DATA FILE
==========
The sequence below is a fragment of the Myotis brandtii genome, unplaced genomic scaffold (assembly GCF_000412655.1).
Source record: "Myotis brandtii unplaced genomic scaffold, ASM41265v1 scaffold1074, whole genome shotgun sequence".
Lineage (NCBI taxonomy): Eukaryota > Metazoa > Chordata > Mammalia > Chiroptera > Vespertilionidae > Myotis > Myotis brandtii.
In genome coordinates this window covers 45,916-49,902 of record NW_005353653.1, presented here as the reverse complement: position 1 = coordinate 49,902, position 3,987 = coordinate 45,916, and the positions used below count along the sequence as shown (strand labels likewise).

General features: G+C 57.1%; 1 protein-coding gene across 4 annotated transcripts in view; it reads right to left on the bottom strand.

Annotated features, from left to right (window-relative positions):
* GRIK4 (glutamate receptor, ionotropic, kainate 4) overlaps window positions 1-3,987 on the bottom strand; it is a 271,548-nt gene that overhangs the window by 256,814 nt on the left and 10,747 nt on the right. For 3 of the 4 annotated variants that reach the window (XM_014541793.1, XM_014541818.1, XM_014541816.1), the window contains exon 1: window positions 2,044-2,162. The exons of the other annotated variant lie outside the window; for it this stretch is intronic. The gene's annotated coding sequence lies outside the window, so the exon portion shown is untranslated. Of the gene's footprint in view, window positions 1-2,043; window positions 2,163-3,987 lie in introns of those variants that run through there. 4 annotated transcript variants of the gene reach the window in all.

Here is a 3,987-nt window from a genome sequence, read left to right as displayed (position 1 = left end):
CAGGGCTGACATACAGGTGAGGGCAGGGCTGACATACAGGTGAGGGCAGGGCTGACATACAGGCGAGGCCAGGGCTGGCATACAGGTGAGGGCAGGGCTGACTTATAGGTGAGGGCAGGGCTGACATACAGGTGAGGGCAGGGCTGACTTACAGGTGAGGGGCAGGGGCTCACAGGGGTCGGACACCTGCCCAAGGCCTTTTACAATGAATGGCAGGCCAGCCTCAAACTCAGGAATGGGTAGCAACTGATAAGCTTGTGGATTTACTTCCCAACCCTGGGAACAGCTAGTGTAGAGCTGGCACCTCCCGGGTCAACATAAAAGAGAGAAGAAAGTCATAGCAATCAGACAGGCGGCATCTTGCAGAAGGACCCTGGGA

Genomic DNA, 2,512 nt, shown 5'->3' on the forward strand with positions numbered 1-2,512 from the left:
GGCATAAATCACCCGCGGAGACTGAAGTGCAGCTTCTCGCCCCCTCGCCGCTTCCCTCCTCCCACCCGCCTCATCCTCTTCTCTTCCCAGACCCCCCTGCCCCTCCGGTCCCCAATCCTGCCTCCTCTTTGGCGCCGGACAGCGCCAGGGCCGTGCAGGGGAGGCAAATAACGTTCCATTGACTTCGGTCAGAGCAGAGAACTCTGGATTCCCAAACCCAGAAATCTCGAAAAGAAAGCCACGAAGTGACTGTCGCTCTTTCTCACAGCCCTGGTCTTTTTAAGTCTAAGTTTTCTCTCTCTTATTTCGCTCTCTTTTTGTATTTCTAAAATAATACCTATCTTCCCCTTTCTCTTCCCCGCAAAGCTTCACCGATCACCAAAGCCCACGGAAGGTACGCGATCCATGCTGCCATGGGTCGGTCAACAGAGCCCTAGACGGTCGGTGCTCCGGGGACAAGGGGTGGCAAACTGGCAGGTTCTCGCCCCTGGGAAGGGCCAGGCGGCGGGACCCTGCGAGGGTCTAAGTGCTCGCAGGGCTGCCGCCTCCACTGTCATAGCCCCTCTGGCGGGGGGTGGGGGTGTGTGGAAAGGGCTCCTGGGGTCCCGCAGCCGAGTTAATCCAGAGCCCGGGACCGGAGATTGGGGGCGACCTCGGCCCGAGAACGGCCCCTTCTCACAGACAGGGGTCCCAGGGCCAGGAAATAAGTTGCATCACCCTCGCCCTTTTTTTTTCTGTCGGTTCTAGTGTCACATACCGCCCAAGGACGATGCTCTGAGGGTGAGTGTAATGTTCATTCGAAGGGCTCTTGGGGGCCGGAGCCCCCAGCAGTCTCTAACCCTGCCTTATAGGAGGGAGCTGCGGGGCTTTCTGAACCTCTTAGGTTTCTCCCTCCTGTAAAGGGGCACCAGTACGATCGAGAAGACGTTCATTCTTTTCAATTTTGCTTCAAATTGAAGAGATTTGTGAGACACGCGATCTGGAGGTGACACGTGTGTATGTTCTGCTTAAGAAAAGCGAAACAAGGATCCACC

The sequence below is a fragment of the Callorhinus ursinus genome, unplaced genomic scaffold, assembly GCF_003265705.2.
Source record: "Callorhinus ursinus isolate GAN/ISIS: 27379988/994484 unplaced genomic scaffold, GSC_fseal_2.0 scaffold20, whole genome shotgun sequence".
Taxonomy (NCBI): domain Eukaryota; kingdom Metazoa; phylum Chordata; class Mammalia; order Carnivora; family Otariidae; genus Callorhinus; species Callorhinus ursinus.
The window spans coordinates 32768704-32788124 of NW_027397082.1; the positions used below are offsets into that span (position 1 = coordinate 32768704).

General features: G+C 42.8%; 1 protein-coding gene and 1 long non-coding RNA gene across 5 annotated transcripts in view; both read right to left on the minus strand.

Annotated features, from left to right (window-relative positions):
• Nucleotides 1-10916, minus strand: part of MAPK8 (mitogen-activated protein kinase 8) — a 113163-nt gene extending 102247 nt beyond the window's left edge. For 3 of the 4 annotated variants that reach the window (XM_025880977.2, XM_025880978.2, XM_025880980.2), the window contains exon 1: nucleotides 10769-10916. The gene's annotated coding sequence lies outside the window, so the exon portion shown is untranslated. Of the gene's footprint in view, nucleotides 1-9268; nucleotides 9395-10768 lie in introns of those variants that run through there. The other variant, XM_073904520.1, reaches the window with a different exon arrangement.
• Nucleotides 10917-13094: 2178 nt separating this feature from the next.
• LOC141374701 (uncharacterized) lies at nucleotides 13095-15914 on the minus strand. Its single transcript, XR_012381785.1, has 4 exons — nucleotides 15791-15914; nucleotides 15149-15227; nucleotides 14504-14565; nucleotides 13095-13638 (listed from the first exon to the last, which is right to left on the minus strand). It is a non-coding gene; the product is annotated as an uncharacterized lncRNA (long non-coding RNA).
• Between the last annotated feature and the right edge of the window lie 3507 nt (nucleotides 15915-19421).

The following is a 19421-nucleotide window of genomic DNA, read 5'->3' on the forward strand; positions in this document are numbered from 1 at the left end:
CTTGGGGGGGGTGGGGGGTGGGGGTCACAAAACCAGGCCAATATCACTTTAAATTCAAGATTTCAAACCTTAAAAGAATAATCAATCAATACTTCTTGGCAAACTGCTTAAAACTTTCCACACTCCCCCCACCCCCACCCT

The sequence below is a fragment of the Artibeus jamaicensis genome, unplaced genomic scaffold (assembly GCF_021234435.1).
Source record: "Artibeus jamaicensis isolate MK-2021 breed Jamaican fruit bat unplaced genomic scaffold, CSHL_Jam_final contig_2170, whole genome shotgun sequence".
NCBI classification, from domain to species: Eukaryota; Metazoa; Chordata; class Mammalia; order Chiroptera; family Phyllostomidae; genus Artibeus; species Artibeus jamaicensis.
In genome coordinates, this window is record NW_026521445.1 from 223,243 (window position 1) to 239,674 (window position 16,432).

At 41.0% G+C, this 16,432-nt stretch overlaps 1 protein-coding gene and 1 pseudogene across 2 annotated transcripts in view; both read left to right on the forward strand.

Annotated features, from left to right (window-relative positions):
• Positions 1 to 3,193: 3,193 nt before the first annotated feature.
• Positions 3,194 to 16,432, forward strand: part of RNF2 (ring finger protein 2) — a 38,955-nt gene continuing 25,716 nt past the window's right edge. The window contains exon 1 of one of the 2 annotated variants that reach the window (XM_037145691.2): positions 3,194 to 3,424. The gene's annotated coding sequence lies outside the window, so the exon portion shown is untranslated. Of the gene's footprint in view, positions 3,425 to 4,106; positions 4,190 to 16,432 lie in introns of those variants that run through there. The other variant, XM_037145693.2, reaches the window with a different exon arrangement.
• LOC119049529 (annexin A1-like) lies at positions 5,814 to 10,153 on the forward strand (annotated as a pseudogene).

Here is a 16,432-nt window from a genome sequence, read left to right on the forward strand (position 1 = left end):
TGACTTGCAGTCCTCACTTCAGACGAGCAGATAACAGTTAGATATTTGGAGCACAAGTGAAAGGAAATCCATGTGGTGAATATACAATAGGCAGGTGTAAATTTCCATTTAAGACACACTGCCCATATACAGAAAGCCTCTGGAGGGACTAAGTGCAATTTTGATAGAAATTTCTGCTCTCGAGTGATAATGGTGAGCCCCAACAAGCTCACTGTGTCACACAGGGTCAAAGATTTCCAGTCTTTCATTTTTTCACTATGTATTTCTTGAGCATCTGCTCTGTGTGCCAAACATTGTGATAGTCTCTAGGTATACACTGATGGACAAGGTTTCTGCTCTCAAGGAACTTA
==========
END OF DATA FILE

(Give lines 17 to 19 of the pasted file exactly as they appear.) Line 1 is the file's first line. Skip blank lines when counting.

Annotated features, from left to right (window-relative positions):
• Nucleotides 1-10916, minus strand: part of MAPK8 (mitogen-activated protein kinase 8) — a 113163-nt gene extending 102247 nt beyond the window's left edge. For 3 of the 4 annotated variants that reach the window (XM_025880977.2, XM_025880978.2, XM_025880980.2), the window contains exon 1: nucleotides 10769-10916. The gene's annotated coding sequence lies outside the window, so the exon portion shown is untranslated. Of the gene's footprint in view, nucleotides 1-9268; nucleotides 9395-10768 lie in introns of those variants that run through there. The other variant, XM_073904520.1, reaches the window with a different exon arrangement.
• Nucleotides 10917-13094: 2178 nt separating this feature from the next.